If you’ve been paying attention to media headlines there is certainly no shortage of bad news coming out of the world of retail. It seems like we can’t go a week without a known retailer announcing they are closing stores or going bankrupt entirely.
Like most people in retail, I follow these headlines closely. I also throw them away quickly.
There’s a quote that I keep front of mind whenever I hear another doom and gloom story about the death of retail as we know it.
“I don’t think we’re overbuilt, I think we’re under-demolished,”
said Daniel Hurwitz, president and CEO of DDR Corp
Sure, it’s more complex than a simple square footage per capita formula, but you can’t discard this as a major contributor to what you’re seeing in the news.
So when it comes to what you, a retailer, can do to future proof your business I ask that you start by having the right frame of mind…the right context.
Main street retail doesn’t have 500 stores slowing them down. They have anywhere from 1 to a handful of locations along with (hopefully) an online presence.
Here are top 5 things that every retailer can start doing today to help them build and grow tomorrow!
1. Get human, fast.
Modern day, high value consumers want to buy things from other people. The largest companies know this but aren’t able to do the one thing that the small or mid-sized merchant can, and that’s put an actual human face on the business.
Retailers need to put the human soul back into their operations and it starts with the physical stores. Have a hard, critical look at how you staff and train your company. Are you building teams to be in service of customers or are you building teams to be in service of the business? There’s a big difference between the two. One is human, one is corporate. Get human.
2. Identify where you can create value, then learn how to capture it.
Having the product a customer wants at the right price is not how most small and mid-sized retailers create value. That’s just one way you capture value.
If you want your business to be sustainable you first have to figure out how you can create more value for your customers than you are trying to capture. No, this doesn’t mean losing money. It means giving customers something your biggest competitors have a hard time giving them. It is different for every business, but I promise you there are many ways you can create value for customers.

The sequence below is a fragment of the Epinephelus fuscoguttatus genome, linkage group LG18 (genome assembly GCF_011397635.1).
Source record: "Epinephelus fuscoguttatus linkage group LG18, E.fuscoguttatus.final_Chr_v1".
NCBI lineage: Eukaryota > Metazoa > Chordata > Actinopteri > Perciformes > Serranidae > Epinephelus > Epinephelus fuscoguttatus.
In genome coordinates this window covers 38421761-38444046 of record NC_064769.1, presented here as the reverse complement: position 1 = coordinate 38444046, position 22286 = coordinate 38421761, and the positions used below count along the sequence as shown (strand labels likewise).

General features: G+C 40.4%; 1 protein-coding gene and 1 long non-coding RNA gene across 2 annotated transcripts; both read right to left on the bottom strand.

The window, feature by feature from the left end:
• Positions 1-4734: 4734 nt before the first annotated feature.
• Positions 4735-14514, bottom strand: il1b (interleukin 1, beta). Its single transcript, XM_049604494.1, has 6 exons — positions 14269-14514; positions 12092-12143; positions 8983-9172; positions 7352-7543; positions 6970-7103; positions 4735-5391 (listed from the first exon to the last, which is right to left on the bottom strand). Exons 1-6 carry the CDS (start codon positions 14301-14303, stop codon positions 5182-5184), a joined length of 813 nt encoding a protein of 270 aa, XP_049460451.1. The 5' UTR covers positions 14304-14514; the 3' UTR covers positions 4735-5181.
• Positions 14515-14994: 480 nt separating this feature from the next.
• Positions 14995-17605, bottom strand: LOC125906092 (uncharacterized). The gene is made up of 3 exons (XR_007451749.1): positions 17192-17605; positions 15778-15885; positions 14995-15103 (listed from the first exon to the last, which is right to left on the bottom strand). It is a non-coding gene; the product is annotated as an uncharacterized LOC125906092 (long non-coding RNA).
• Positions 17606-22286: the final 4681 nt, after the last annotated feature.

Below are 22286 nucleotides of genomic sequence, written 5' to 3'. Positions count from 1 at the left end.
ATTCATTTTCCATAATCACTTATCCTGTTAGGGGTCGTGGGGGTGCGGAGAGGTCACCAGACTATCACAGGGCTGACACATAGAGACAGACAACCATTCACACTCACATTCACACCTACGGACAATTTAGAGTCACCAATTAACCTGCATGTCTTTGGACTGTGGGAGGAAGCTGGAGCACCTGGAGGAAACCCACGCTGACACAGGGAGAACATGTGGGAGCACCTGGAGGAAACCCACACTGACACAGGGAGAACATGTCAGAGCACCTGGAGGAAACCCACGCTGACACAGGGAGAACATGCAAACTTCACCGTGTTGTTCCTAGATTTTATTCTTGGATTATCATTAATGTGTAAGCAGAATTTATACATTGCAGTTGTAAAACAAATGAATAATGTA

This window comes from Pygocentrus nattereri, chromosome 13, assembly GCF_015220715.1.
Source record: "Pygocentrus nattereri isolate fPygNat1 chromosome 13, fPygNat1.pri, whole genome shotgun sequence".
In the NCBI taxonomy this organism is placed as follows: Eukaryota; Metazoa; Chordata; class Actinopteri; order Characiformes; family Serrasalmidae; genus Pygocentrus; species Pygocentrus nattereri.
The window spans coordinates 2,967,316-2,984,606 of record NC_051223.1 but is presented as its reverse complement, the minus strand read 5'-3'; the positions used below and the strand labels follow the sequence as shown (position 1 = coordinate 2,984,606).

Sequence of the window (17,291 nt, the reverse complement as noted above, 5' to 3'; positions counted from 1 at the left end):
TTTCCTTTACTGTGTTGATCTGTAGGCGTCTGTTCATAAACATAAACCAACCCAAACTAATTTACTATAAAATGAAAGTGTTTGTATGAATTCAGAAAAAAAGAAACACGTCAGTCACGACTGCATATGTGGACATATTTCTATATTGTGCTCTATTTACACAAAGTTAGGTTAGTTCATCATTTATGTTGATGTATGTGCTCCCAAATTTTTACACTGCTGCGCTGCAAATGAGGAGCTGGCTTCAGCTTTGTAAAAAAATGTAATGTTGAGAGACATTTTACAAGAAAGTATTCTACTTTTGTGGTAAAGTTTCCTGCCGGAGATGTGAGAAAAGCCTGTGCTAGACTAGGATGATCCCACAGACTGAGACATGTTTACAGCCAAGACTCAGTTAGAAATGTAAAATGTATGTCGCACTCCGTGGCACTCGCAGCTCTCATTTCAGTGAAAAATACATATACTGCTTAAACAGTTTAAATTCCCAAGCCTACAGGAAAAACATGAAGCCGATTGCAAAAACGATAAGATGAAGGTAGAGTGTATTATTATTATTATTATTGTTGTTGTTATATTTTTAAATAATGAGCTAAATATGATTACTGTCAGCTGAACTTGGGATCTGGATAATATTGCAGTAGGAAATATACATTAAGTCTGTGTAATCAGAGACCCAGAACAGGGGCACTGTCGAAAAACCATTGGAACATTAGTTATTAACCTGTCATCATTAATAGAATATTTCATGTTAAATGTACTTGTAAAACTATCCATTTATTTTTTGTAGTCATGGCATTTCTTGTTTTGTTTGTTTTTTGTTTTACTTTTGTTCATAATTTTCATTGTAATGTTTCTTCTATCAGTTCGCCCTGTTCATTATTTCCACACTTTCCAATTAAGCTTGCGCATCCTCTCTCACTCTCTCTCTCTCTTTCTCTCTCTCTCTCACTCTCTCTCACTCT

3. Stop trying to compete with Amazon (or other big 800lb gorillas)
It’s fear telling you to think about Amazon as much as you do. They are scary and therefore you worry about how real of a threat they are to your business.
That’s ok. We all do it. I’m just advising that we all stop trying to compete with Amazon and learn how to use them.
4. Ignore the headline makers and what they say works.
Big, sexy brands make the news, and because they make the news, it is easy to pay attention to what they are saying.
Where it gets dangerous is when we read about strategies and tactics that are working for these companies and think they apply to the rest of us.
The reality is they often don’t. The average brand or retailer doesn’t have 50M in venture capital to use “figuring things out” in order to grow/scale. The average brand has real constraints, and those constraints are a very good thing.
Do yourself a favour, ignore the headline makers, because their constraints are very different from yours which means what works for them is unlikely to work for you.
5. Adopt an operating system.
I could go on forever on the topic of retail operating systems and how they are out of date and need to be replaced. I’m not even talking about technology, I’m just talking about business operating systems. The playbooks of retailers everywhere.
The entire commerce landscape is shifting in real time, right in front of us and yet the industry continues to speak the way it always has. We have the same org structures, the same processes, the same terminology. Everything has changed and nothing has changed.
I urge every merchant I meet to throw away the old playbook and adopt a new one. Look to other industries for inspiration. I’m personally a fan of Gino Wickman’s Traction/EOS operating system, but there are others. Pick one, use it.